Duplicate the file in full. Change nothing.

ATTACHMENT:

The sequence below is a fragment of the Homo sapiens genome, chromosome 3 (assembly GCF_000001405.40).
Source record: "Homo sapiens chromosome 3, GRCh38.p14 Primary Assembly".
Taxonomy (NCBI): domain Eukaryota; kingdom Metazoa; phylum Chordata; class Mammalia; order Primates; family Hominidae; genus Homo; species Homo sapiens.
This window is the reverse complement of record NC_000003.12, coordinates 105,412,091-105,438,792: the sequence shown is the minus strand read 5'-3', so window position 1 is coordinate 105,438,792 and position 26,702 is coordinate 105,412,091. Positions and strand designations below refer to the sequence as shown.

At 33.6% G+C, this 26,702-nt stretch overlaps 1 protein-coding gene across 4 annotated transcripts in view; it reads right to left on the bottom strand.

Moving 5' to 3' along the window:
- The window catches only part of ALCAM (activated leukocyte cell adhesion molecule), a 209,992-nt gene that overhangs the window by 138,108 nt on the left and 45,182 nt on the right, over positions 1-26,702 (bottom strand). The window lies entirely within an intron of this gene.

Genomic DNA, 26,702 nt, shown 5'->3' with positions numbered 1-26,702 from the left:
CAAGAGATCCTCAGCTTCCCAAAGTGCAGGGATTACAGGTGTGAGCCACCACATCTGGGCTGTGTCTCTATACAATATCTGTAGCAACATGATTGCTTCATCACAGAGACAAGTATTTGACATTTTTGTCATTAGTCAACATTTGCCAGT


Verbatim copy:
The sequence below is a fragment of the Homo sapiens genome, chromosome 3 (assembly GCF_000001405.40).
Source record: "Homo sapiens chromosome 3, GRCh38.p14 Primary Assembly".
Taxonomy (NCBI): domain Eukaryota; kingdom Metazoa; phylum Chordata; class Mammalia; order Primates; family Hominidae; genus Homo; species Homo sapiens.
This window is the reverse complement of record NC_000003.12, coordinates 105,412,091-105,438,792: the sequence shown is the minus strand read 5'-3', so window position 1 is coordinate 105,438,792 and position 26,702 is coordinate 105,412,091. Positions and strand designations below refer to the sequence as shown.

At 33.6% G+C, this 26,702-nt stretch overlaps 1 protein-coding gene across 4 annotated transcripts in view; it reads right to left on the bottom strand.

Moving 5' to 3' along the window:
- The window catches only part of ALCAM (activated leukocyte cell adhesion molecule), a 209,992-nt gene that overhangs the window by 138,108 nt on the left and 45,182 nt on the right, over positions 1-26,702 (bottom strand). The window lies entirely within an intron of this gene.

Genomic DNA, 26,702 nt, shown 5'->3' with positions numbered 1-26,702 from the left:
CAAGAGATCCTCAGCTTCCCAAAGTGCAGGGATTACAGGTGTGAGCCACCACATCTGGGCTGTGTCTCTATACAATATCTGTAGCAACATGATTGCTTCATCACAGAGACAAGTATTTGACATTTTTGTCATTAGTCAACATTTGCCAGT